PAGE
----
In Philadelphia that July, an isolationist and conservative GOP, desperate to deny Franklin Delano Roosevelt a third term, chose as its candidate a liberal internationalist, Wendell Willkie. And though Willkie did not in the end defeat FDR, he did something almost as consequential: He gave the president the crucial political running room he needed to ask the voters to make sacrifices in preparation for war. “If we can understand how and why people rose to their best,” Peters writes, with characteristic clarity about the point he’s trying to make, “then maybe we can make it happen again.”
It is hard to exaggerate how desperate the world situation was in the run-up to the convention. In April, Hitler’s forces conquered Norway and Denmark. In May, they invaded Holland and Belgium. FDR knew that it was crucial for America to supply France and Great Britain with weaponry and to build up its own military forces. He also knew that time was running out. Yet over 80 percent of the public still opposed getting involved in the war. Congress had put severe restrictions on the president’s ability to arm the allies. And going into the GOP convention, the party’s top three presidential candidates, Arthur Vandenberg, Robert Taft, and Thomas E. Dewey, were all isolationists.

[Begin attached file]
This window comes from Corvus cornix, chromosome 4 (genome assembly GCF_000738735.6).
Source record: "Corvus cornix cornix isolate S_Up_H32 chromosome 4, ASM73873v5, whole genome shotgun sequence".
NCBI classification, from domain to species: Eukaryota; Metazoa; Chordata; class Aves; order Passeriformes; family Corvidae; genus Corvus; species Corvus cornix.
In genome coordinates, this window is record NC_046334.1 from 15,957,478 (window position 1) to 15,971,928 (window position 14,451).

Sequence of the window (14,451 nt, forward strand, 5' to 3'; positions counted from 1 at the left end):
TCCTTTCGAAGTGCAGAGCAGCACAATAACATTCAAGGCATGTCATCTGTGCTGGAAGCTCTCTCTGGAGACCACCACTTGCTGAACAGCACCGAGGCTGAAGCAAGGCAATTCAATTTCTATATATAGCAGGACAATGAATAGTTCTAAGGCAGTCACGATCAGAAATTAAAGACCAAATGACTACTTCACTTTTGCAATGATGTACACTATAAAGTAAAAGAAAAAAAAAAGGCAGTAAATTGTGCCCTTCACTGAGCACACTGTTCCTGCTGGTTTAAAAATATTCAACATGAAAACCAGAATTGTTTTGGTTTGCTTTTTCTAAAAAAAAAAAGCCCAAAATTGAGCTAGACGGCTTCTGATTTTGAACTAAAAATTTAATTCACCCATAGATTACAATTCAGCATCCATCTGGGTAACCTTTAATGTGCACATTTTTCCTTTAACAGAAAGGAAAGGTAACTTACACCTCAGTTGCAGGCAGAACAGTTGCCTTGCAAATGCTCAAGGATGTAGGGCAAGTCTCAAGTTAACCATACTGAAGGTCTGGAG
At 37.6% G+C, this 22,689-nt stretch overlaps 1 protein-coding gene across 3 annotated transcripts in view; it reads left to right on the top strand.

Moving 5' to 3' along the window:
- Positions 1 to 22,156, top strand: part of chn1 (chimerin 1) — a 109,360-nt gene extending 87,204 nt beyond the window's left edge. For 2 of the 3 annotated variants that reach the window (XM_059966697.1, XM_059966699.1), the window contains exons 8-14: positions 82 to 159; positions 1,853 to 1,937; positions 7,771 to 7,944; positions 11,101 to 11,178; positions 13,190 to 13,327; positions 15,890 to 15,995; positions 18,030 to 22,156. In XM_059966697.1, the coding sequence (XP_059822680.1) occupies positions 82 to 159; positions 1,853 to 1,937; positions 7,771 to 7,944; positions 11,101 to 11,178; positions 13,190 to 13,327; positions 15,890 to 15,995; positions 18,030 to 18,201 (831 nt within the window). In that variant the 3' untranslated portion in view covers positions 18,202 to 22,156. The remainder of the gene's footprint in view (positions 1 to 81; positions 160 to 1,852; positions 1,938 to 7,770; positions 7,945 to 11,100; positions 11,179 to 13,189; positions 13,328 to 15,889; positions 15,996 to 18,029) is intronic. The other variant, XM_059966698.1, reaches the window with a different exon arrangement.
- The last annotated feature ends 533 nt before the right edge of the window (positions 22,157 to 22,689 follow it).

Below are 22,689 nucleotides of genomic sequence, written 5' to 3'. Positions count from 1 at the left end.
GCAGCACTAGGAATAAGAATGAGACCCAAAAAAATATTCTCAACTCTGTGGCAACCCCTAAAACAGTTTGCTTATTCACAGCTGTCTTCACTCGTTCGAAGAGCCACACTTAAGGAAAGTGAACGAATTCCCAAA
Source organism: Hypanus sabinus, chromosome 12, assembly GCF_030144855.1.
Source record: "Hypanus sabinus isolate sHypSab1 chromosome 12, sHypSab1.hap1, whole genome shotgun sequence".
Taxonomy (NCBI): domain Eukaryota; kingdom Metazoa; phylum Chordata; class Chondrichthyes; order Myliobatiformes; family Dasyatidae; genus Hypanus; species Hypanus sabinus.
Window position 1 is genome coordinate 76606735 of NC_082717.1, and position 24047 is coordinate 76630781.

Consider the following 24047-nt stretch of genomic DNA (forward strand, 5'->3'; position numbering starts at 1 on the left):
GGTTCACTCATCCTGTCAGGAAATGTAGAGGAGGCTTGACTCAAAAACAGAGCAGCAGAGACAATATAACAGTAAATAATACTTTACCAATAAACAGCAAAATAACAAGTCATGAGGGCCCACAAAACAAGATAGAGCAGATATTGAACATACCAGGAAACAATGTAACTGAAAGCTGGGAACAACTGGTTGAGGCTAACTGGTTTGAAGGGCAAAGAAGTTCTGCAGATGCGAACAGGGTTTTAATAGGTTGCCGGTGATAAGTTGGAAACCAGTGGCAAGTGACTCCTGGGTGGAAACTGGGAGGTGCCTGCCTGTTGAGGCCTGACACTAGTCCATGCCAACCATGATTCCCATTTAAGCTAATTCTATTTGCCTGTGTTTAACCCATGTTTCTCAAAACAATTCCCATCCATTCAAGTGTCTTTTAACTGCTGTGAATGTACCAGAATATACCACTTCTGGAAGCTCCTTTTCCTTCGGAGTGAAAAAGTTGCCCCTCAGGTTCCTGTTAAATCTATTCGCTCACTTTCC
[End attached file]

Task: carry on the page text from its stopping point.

There were a few in the GOP who understood the gravity of the Nazi threat. Many were New York-establishment types—Wall Street bankers and media luminaries with business and personal connections in Europe. These individuals were looking for a candidate who shared their internationalist outlook, but whose biography and personality would appeal to the party’s small-town base and to voters at large.